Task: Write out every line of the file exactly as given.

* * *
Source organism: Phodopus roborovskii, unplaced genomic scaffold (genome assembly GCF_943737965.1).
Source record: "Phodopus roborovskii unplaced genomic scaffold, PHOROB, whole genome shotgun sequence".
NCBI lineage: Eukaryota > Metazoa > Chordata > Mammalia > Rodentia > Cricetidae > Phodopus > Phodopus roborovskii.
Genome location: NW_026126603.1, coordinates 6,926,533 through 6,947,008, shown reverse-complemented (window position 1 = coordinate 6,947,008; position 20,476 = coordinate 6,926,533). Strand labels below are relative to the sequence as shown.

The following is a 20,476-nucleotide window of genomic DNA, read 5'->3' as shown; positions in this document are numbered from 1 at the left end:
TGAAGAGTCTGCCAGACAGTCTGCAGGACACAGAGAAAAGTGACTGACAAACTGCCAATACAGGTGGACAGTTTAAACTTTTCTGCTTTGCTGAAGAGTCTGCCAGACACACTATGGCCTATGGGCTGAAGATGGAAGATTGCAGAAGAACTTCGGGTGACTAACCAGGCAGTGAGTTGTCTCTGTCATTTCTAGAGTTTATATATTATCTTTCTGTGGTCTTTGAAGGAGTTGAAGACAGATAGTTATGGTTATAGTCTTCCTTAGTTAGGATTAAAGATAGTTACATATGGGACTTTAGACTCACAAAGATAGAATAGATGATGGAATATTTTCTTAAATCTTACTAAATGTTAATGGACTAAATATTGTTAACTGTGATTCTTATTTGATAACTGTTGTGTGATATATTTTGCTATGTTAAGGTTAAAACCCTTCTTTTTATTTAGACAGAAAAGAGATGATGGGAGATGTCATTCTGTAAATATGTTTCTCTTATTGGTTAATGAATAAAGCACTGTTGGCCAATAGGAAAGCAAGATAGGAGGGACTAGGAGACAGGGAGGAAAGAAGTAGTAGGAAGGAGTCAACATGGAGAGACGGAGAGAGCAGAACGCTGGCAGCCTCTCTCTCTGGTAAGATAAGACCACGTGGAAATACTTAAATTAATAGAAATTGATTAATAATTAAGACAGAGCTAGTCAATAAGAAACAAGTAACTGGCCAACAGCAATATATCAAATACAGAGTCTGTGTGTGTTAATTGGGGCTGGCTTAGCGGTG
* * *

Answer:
Source organism: Phodopus roborovskii, unplaced genomic scaffold (genome assembly GCF_943737965.1).
Source record: "Phodopus roborovskii unplaced genomic scaffold, PHOROB, whole genome shotgun sequence".
NCBI lineage: Eukaryota > Metazoa > Chordata > Mammalia > Rodentia > Cricetidae > Phodopus > Phodopus roborovskii.
Genome location: NW_026126603.1, coordinates 6,926,533 through 6,947,008, shown reverse-complemented (window position 1 = coordinate 6,947,008; position 20,476 = coordinate 6,926,533). Strand labels below are relative to the sequence as shown.

The following is a 20,476-nucleotide window of genomic DNA, read 5'->3' as shown; positions in this document are numbered from 1 at the left end:
TGAAGAGTCTGCCAGACAGTCTGCAGGACACAGAGAAAAGTGACTGACAAACTGCCAATACAGGTGGACAGTTTAAACTTTTCTGCTTTGCTGAAGAGTCTGCCAGACACACTATGGCCTATGGGCTGAAGATGGAAGATTGCAGAAGAACTTCGGGTGACTAACCAGGCAGTGAGTTGTCTCTGTCATTTCTAGAGTTTATATATTATCTTTCTGTGGTCTTTGAAGGAGTTGAAGACAGATAGTTATGGTTATAGTCTTCCTTAGTTAGGATTAAAGATAGTTACATATGGGACTTTAGACTCACAAAGATAGAATAGATGATGGAATATTTTCTTAAATCTTACTAAATGTTAATGGACTAAATATTGTTAACTGTGATTCTTATTTGATAACTGTTGTGTGATATATTTTGCTATGTTAAGGTTAAAACCCTTCTTTTTATTTAGACAGAAAAGAGATGATGGGAGATGTCATTCTGTAAATATGTTTCTCTTATTGGTTAATGAATAAAGCACTGTTGGCCAATAGGAAAGCAAGATAGGAGGGACTAGGAGACAGGGAGGAAAGAAGTAGTAGGAAGGAGTCAACATGGAGAGACGGAGAGAGCAGAACGCTGGCAGCCTCTCTCTCTGGTAAGATAAGACCACGTGGAAATACTTAAATTAATAGAAATTGATTAATAATTAAGACAGAGCTAGTCAATAAGAAACAAGTAACTGGCCAACAGCAATATATCAAATACAGAGTCTGTGTGTGTTAATTGGGGCTGGCTTAGCGGTG